A recently published scientific paper on the topic “Distributed Recommendation Systems” by an international team of researchers concludes that a lot of personal data is needed in order to make better recommendations. Our team of area Social-Computing replicated the study and subsequently refuted the result.

We encounter recommendation systems everywhere. Products, services and music are recommended to us on a daily basis. Traditionally, systems are organized in a centralized manner. Meaning sensitive data and models of service providers are administrated at external data processing centers. Data stored on our smartphone, e.g. ends up at data processing centers via third-party providers posing risks of user privacy violation.

Distributed recommendation systems: Private data do not leave smartphone & Co.

By means of “distributed recommendation systems” data remains stored directly on the end device (e.g. smartphone, laptop, smartwatch) and does not disappear from there. User interaction data also remain in place implicating far better user privacy protection.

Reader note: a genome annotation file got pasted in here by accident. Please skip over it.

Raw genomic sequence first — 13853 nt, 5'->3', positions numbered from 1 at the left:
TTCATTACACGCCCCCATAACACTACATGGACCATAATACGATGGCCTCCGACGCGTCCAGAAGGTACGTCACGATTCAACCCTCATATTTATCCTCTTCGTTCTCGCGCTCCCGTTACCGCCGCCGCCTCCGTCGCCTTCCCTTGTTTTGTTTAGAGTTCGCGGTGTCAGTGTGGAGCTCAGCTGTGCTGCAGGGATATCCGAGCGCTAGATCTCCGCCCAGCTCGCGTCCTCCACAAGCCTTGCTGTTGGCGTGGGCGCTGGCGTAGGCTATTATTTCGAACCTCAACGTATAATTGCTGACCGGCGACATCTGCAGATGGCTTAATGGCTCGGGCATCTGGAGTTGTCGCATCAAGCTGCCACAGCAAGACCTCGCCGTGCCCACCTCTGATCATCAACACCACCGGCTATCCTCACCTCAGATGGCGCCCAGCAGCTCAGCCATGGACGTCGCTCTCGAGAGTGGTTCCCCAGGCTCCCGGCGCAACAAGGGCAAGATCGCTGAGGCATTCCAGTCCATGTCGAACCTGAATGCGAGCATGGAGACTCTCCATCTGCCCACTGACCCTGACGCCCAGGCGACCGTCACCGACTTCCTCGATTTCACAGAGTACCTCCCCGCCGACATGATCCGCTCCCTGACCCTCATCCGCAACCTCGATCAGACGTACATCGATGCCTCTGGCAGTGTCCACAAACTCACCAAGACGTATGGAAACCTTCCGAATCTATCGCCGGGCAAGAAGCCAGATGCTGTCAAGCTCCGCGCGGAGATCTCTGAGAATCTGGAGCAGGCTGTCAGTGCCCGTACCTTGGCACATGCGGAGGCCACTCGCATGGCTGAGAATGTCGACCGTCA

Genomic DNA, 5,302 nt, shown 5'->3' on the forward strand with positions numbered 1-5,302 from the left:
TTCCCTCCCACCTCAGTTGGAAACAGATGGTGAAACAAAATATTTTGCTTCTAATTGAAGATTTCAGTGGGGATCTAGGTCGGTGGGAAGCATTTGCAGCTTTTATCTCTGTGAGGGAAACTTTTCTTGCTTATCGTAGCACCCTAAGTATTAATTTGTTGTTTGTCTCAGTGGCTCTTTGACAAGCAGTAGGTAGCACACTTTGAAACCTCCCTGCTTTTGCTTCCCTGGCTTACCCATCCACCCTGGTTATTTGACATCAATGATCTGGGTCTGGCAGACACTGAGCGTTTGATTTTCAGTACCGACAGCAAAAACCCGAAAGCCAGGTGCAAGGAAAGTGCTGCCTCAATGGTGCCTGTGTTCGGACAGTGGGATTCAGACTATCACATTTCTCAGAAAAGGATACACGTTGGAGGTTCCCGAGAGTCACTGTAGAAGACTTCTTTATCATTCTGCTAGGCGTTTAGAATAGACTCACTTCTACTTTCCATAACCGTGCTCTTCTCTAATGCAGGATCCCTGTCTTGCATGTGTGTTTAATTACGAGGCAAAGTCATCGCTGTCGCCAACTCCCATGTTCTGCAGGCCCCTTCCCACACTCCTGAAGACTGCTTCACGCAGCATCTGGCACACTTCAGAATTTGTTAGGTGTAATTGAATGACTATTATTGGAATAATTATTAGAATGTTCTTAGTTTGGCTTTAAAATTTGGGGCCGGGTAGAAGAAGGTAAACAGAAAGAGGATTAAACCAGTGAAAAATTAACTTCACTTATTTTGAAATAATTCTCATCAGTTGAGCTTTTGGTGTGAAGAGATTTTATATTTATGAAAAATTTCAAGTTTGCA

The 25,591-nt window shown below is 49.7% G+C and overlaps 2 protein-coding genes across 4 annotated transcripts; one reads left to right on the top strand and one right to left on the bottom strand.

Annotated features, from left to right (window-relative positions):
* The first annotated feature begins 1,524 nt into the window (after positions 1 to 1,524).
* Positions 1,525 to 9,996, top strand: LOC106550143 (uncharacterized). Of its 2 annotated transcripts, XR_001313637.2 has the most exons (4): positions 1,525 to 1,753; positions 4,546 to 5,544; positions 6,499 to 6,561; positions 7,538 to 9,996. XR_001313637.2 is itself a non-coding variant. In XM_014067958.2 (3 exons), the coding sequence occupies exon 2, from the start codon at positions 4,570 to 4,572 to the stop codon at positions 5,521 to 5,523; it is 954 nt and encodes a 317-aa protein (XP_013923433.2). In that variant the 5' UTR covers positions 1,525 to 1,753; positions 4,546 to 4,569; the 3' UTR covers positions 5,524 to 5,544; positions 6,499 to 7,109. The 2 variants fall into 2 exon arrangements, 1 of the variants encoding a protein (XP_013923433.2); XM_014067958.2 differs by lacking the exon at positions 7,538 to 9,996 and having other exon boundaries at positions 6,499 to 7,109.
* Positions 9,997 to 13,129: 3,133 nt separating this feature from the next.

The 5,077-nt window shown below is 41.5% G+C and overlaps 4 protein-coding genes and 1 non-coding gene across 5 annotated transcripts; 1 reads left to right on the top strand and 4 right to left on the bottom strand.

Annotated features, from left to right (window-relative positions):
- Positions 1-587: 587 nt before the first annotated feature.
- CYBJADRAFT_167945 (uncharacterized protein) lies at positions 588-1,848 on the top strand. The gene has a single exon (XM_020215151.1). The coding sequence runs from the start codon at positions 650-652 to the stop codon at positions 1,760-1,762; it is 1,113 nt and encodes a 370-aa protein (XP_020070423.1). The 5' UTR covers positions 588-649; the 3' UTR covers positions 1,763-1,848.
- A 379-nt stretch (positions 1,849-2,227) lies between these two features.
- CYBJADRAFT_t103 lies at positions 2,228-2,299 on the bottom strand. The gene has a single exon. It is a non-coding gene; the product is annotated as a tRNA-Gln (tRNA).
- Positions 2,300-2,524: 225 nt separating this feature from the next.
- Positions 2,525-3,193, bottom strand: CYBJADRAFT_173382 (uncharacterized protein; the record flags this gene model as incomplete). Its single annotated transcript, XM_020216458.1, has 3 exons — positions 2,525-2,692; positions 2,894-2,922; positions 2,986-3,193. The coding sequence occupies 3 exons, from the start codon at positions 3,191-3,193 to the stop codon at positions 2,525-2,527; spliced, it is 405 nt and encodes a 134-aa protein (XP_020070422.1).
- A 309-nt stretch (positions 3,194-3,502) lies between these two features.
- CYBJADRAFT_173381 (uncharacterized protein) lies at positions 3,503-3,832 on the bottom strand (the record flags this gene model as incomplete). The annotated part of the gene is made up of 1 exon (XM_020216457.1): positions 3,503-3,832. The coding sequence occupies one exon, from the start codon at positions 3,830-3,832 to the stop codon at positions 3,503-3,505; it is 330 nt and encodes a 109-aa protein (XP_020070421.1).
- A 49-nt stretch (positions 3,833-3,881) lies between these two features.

No quality loss for less-interactive user recommendation

Research Area Manager of area Social Computing, Dominik Kowald on the interesting outcome at hand: “By using AI-supported methods such as federated learning & meta-learning we determined that virtually there was no loss of quality for users with less interaction data. No matter if they shared 100% of their data or only 30%. However, this was different in terms of users with lots of interaction data.”

As example:


The research work was carried out within the scope of the COMET module DDAI  and the EU-H2020 project TRUSTS. Thematically both of them outline the secure and explainable use of sensitive data. The resulting paper “Robustness of Meta Matrix Factorization Against Strict Privacy Constraints” was presented at ECIR 2021 during the “Federated Learning” session and is available free of charge.

Link to Paper